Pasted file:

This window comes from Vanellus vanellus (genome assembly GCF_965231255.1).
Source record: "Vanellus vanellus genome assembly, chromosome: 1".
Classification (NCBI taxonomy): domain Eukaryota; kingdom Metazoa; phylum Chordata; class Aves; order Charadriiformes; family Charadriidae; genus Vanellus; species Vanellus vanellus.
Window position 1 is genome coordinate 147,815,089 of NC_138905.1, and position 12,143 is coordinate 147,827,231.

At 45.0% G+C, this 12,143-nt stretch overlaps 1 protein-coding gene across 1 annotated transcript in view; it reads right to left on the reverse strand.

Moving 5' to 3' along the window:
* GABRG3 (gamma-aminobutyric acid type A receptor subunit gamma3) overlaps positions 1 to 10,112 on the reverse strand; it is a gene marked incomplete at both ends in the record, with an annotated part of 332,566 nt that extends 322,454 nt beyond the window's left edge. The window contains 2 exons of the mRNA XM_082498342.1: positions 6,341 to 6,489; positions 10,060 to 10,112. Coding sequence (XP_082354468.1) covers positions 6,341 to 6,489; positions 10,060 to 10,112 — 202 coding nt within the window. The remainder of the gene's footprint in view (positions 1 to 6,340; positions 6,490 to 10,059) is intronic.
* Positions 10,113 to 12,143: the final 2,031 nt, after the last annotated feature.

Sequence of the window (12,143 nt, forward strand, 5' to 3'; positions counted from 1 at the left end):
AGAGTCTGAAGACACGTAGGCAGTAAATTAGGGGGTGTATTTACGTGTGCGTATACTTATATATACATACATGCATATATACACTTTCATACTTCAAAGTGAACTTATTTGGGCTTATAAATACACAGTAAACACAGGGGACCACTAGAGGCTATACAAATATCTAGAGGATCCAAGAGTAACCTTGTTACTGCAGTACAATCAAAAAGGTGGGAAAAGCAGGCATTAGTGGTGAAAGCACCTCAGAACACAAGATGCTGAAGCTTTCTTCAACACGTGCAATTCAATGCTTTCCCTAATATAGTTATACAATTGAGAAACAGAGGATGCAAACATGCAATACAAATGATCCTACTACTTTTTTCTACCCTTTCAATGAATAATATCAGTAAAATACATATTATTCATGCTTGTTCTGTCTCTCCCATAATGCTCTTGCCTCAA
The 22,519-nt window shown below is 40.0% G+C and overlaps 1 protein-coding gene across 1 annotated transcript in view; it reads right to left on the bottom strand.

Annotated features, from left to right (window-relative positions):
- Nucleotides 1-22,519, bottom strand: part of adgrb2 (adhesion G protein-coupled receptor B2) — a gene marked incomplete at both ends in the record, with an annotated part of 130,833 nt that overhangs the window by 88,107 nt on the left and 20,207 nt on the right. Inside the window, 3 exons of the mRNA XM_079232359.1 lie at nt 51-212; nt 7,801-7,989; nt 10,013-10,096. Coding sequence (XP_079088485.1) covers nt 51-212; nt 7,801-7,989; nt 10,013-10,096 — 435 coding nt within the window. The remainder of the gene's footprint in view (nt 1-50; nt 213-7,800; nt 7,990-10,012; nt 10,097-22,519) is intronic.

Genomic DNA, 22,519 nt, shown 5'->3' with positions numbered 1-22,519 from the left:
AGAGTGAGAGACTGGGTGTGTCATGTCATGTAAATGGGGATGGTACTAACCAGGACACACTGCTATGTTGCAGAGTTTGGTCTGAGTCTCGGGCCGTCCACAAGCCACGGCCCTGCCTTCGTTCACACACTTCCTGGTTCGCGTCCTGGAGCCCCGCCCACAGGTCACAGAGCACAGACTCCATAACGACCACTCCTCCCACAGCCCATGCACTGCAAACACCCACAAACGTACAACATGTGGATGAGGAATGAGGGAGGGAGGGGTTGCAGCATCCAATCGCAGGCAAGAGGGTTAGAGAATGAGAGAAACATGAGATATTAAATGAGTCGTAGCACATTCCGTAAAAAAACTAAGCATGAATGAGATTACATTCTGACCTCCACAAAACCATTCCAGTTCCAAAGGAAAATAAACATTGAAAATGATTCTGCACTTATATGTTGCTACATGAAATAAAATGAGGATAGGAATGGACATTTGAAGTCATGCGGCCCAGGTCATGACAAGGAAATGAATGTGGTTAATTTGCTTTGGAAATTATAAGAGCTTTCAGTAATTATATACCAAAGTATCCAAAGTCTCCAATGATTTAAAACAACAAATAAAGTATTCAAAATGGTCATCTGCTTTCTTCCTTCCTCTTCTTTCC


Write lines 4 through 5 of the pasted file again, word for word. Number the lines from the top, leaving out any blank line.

Window position 1 is genome coordinate 147,815,089 of NC_138905.1, and position 12,143 is coordinate 147,827,231.

At 45.0% G+C, this 12,143-nt stretch overlaps 1 protein-coding gene across 1 annotated transcript in view; it reads right to left on the reverse strand.